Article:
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Shamir Bailey is a hugger. I know this, because once his press coordinator Caroline and I discuss the interview and exchange a quick handshake five minutes before we sit down, I’m enveloped by all five-foot-ten of Shamir’s helplessly lovable frame. I’m immediately disarmed, so I return the sentiment.

That’s not to say Shamir is a pushover; on the contrary, Bailey’s sweet, excited words are almost always bordered by subtle skepticism. You can tell he’s the kind of guy who knows when he’s being jerked around and will react fiercely if it’s ever tried. He gives willingly but is mindful of exactly what is taken from him. His reservation, when there is any, derives from his gut, because aside from his voice, it’s the strongest weapon he’s got. This is self-awareness at its freshest and least compromised, and it’s a treat spending time with this dude.

Pretty Much Amazing: You’re one of the few artists on the Fun Fun Fun Fest bill whose late-night set actually comes before the festival set. How was it getting to celebrate your birthday on stage at Empire Control Room last night?

Shamir Bailey: Austin crowds always know how to turn up. Last night was fun, and I can’t think of a better way to begin my birthday than on stage!

PMA: Touring is still a pretty new thing for you. What’ve been the biggest obstacles you’ve encountered so far, and how’s the progress going?

SB: I think my biggest problem so far is learning how to perform when the crowd vibes aren’t what I want them to be. If the crowd is shut down, then I shut down, and I’m still learning how to get an adult crowd to get pumped. But that’s been very few and far between, you know? Everyone’s been great.

PMA: Ratchet didn’t really shock anyone by how great it was, because what came before it was so good. Northtown EP was huge, and we all loved the pre-released singles. Your genre is very distinct. What about this disco/R&B/hip-hop sound is you-doing-you versus you responding to a trend?

SB: Most of those hip-hop undertones you hear are from my producer Nick [Sylvester]. He has such a love for old-school house music and disco music and 70’s soul. I went into the studio hoping to just experiment, and that sound became the glue that tied all of it together for me. I’m everywhere with my music, and if it were up to me, every damn song would be every damn genre. But I also feel like there are elements of everything that I love and listen to—punk music, country music and pop—wrapped into that glue.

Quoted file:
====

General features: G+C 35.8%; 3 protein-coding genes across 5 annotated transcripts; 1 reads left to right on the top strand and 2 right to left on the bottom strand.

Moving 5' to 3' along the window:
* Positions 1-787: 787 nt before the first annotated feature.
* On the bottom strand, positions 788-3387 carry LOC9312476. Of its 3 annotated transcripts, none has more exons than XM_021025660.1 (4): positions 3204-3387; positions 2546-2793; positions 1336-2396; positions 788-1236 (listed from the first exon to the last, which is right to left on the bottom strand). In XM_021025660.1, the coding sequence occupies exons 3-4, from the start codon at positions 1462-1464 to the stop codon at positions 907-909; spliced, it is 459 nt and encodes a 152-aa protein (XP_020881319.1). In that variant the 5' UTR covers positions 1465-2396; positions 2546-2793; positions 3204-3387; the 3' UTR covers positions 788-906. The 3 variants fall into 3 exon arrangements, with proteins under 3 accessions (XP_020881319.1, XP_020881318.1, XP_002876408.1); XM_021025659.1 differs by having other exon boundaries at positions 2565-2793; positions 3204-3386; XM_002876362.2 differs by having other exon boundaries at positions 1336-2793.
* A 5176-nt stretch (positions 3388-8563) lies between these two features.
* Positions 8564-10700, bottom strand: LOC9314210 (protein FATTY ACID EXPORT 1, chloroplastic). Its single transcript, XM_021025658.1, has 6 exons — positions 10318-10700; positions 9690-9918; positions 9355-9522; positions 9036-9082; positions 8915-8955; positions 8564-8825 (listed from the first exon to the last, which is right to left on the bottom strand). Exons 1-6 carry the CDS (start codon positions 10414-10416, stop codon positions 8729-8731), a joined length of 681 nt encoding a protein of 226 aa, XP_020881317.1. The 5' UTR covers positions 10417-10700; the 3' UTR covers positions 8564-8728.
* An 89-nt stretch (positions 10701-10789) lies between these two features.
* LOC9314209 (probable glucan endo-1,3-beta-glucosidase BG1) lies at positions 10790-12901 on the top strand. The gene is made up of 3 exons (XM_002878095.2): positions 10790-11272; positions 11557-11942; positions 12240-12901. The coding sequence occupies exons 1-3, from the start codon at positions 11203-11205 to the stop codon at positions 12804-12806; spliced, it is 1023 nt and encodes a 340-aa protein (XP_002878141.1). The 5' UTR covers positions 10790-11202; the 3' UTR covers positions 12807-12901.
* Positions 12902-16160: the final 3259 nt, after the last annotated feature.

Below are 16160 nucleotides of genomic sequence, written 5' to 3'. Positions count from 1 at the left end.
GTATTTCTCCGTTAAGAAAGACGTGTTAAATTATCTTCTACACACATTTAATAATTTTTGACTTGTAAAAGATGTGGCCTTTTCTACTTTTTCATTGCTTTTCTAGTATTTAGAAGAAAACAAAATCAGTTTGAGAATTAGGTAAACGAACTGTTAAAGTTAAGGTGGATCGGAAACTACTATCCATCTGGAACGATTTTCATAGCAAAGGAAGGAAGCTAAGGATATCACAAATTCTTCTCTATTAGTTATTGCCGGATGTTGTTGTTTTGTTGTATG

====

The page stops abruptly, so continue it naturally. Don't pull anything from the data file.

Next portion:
PMA: Pop music derives from the concept of popular music, which makes it more of a qualifier than it does an actual genre. But over the past six years, “pop music” has become more of a genre designation, regardless of whether a song is popular. I think what you’re doing on Ratchet is taking the best of pop music as a genre and taking it in a direction that just so happens to be popular.

SB: Exactly! When people ask me what kind of music I perform, I always say, “I play pop music.” It’s a bit of a blanket statement, but it comes from every genre you can think of!

PMA: Most of your lyrics involve talking very colloquially about certain situations that teenagers and young adults, trite or not, go through every day. But you’re doing it in a very eye-level way, so much so that it almost comes off as satire. Does the semi-hilarious concept of being young and having these young experiences fade away as you get older, or will the concept of youth always be something you can poke fun at?

SB: I really just write about where I am in my life. There will always be something that someone else can relate to. People who hear my music span ages, so whether it’s someone between ages 18 and 21, or someone who’s not—

PMA: That’s me. I’m between 18 and 21.

SB: <laughs condescendingly>

PMA: Thanks.

SB: But the thing is: I love coming-of-age things, and that’s what I consider my music to be. I also think my music will always reflect where I am in my life.

PMA: Coming-of-age is a perfect way to describe your music.

SB: Thank you!

PMA: So what’s next for you? Are you excited about continuing the tour? Are you ready to get back on the road? What’s big on your radar?

SB: I’m going to Australia for the first time next year for Laneway! I’m really excited for that; I’ve never been. I have a good friend who was a foreign exchange student back in Vegas who I haven’t seen since graduation, when she moved back home, so we’re gonna hang. Like, so hard. So hard.

PMA: Hard hangs.

SB: Like, so hard.